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3 May 2017

Ivan Papanin (Project 23550) Class Arctic Patrol Vessels

The Ivan Papanin (Project 23550) class is a fleet of two multipurpose patrol icebreakers being built by JSC Admiralty Shipyards for the Russian Navy.
The Russian Ministry of Defence ordered two Project 23550 Arctic patrol vessels in April 2016. Credit: JSC 'The Admiralty Shipyards'.
The keel-laying ceremony of Ivan Papanin, the lead icebreaker in the class, was held in April 2017. Credit: JSC 'The Admiralty Shipyards'.
The Ivan Papanin icebreaker is scheduled to be delivered to the Russian Navy in 2020. Credit: JSC 'The Admiralty Shipyards'.
Artist's rendering of Project 23550-class multipurpose patrol ships. Credit: The Ministry of Defense of the Russian Federation.

The Ivan Papanin (Project 23550) class is a fleet of two multipurpose patrol icebreakers being built by JSC Admiralty Shipyards for the Russian Navy.

Designed by JSC Almaz Central Marine Design Bureau (CMDB), the vessels are intended to perform the Russian Navy’s missions in Arctic waters. The vessels can operate independently and alongside other warships.

A contract for the construction of two Project 23550 multipurpose icebreakers was awarded by the Russian Ministry of Defence to Admiralty Shipyards in April 2016.

Construction on the lead vessel in the class, Ivan Papanin, began in September 2016 and the keel-laying ceremony was held in April 2017. The ship is expected to be delivered to the Russian Navy by 2021.

Mission capabilities of Ivan Papanin-class icebreakers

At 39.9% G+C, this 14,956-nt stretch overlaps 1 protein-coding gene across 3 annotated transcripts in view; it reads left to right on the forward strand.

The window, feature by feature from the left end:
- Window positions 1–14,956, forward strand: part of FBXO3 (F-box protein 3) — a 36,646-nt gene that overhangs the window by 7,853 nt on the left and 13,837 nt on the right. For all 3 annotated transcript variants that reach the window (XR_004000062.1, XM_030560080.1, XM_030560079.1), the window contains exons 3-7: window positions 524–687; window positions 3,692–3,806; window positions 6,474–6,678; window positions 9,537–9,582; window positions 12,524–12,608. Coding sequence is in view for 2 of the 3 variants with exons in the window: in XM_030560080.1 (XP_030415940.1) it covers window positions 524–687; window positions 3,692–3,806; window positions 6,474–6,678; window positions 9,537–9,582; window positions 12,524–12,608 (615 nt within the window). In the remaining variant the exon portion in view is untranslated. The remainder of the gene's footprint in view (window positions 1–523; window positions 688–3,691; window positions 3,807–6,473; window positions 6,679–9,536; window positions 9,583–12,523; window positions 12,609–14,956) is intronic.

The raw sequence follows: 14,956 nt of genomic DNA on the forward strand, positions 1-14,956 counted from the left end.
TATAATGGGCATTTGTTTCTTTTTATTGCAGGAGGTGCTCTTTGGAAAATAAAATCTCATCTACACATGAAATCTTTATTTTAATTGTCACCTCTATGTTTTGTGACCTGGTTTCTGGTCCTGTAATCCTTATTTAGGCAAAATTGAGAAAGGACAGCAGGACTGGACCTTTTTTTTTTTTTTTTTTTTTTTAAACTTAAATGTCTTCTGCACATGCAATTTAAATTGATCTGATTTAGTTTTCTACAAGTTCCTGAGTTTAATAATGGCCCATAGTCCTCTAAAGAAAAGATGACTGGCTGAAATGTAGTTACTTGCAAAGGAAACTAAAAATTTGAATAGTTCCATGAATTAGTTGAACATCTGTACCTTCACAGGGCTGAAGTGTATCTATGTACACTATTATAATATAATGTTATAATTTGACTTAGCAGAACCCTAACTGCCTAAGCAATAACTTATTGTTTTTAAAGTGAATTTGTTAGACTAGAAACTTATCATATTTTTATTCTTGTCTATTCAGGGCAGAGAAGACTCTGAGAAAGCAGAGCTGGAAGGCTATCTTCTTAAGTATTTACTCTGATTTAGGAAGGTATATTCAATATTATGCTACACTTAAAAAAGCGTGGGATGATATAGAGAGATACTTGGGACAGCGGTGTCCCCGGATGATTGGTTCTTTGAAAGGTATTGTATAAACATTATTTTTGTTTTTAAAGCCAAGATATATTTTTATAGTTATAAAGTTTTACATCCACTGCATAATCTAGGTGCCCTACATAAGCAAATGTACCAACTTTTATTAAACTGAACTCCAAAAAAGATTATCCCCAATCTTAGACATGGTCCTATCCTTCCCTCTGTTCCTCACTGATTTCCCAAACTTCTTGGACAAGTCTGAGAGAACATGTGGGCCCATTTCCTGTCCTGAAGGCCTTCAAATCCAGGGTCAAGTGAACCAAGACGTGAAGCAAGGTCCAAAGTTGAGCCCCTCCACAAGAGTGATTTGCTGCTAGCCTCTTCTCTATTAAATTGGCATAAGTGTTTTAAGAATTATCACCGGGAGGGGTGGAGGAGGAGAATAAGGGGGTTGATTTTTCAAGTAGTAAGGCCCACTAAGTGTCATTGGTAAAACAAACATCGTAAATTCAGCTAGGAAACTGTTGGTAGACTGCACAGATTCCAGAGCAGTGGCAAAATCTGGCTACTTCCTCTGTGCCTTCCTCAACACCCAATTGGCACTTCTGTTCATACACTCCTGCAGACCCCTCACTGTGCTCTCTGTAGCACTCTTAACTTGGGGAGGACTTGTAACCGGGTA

The Ivan Papanin-class Arctic patrol vessels are ideal for missions such as monitoring and protection of Russian Arctic waters, rescue, escorting of ships in polar waters, transportation of special equipment, towing of ships in the port of detention, and maintenance and support for service vessels.

The ships can also be used to offer protection for vessels operating in polar waters from air, sea and coastal targets.

Design and features

The Ivan Papanin-class polar icebreakers will be built with a strengthened and reinforced hull to enable them to move through sea ice. Each vessel will have a length of approximately 110m and width of 20m.

With a displacement of 8,500t, the vessels will be able to accommodate up to 60 crew members with an option to carry an additional 50 members.

A flight deck and hangar will be fitted on the main deck towards the stern to support the operations of a single Ka-27PS anti-submarine helicopter, a Ka-27PL search-and-rescue helicopter or an unmanned aerial vehicle.

The vessel will house two high-speed patrol boats of type Raptor (Project 03160)-class of the Russian Navy. Located on the starboard side of the ship, the boats can be used to conduct a variety of tasks such as search-and-rescue, anti-terrorism, patrolling and anti-sabotage.

The bridge section will be situated amidships, providing operators with an unobstructed view of the sea. A fire control system and range of radars and communication antennae will be placed on top of the bridge structure to provide safe navigation of the vessel.

Armament of Project 23550-class icebreakers

The Russian Navy’s Project 23550-class polar icebreaker ships will be armed with one AK-176MA automatic naval gun system developed by JSC CRI Burevestnik.

Mounted on the bow, the artillery gun will provide defence against sea, air and shore-based targets at a distance of up to 15.7km. It has a rate of fire between 120 and 131 rounds a minute.

The armament also includes four Kalibr-NK anti-ship / anti-submarine / land-attack subsonic cruise missiles, which will be launched from two quadruple canister missile launch systems located at the stern of the ship.

Propulsion and performance

Each vessel in the Ivan Papanin-class will be powered by two electric motors rated at 4,080hp each. It will also be equipped with two bow thrusters and azipods to perform safe manoeuvres at sea.

It will have a speed of up to 16k and range of up to 6,000 miles. It will be able to operate in the Arctic zone for up to 60 days.
The icebreaker vessels will be capable of moving and navigating through 1.5m-thick sea ice crusts.

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